Bisexual Comic Book Characters You Should Know About
While there’s still a lot of progress that needs to be made when it comes to LGBTQIA+ representation in comic books, there are stories out there that feature bisexual characters. So, let’s go over them!
Of course, there are (very likely) going to be bisexual characters in comic books I don’t know about. Please feel free to share the characters I’ve missed in the comments section below.
Also, with bisexuality existing on a spectrum, certain characters on this list are likely to fall under the term pansexual, too.
Let’s begin with bisexual characters in DC Comics!
John Constantine is definitely a controversial character when it comes to pinning down his sexuality. He debuted back in 1985 and since then has attracted a passionate fandom. His bisexuality was first mentioned in 1992. Brian Azzarello’s Ashes & Dust in the City of Angels showed him having relationships with men as well.
However, most writers didn’t do anything with the information. His ambiguous sexuality was also used as a reason for the live-action adaptation to not mention Constantine being queer.
But things have fortunately changed for the better across the board. Constantine has been openly shown in romantic relationships with other men in his comic book stories. The live-action adaptation in the Arrowverse has followed suit.
Selina Kyle has always been one of those characters who was the perfect candidate for being queer. I mean, the moment I was introduced to her (during Batman: The Animated Series), I just knew she wasn’t all straight.
However, while she debuted back in 1940, her bisexual nature wasn’t confirmed until 2015’s Catwoman Issue 39.
Harleen Quinzel debuted in 1992’s Batman: The Animated Series and has become one of the most famous DC Comics characters. Her flirtatious interactions with Poison Ivy, during the animated series, didn’t go unnoticed. Their relationship then trickled into comics.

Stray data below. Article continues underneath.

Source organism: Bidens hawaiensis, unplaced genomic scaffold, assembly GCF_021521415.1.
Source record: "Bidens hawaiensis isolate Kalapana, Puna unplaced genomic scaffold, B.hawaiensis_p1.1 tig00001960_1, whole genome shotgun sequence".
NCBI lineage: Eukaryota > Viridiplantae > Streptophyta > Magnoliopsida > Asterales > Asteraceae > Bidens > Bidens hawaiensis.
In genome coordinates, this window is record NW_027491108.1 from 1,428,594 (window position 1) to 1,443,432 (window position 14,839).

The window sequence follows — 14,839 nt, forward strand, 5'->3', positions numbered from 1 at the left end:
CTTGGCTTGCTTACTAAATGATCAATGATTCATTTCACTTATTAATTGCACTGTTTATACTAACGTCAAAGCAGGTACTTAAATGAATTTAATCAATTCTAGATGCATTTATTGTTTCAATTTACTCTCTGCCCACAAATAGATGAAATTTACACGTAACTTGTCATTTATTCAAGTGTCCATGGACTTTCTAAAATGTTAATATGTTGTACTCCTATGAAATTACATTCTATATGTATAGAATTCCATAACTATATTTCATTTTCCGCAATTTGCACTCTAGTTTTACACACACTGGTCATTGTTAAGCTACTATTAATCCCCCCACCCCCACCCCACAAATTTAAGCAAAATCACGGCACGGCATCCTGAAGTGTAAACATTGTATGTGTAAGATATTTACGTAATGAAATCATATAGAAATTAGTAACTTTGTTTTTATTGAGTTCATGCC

The two are currently starring in the Harley Quinn and Poison Ivy miniseries.
Pamela Isley is one of Batman’s oldest foes. She’s a pop culture icon and it’s great to know that she’s bisexual.
While her romantic interactions with Quinn were always obvious, her bisexuality was confirmed in 2015. Also, Poison Ivy and Quinn married each other during the Injustice 2 storyline.
Similar to Constantine, Diana Prince is another controversial character when it comes to her sexuality. She debuted in 1941 and is one of DC Comics Golden Trio (alongside Batman and Superman).
Debating Diana’s sexuality has never made sense to me. Still, there are certain people who refuse to believe she’s anything but straight.
Anyway, Wonder Woman comic book writer Greg Rucka shared his thoughts on Diana being bisexual during an interview in 2016. And quite frankly, if you still think Diana’s straight, I can’t help you.
Debuting in 1984, Jericho (Joseph William Wilson) was created as a queer character, but Marv Wolfman and George Pérez decided not to go all the way with it back then. Their concern dealt with not wanting to make an artistic and effeminate-looking character gay and play a role in supporting stereotypes.
However, Jericho’s bisexuality was finally confirmed in 2015. Having said that, there are certain fans who believe him to be gay (as originally intended).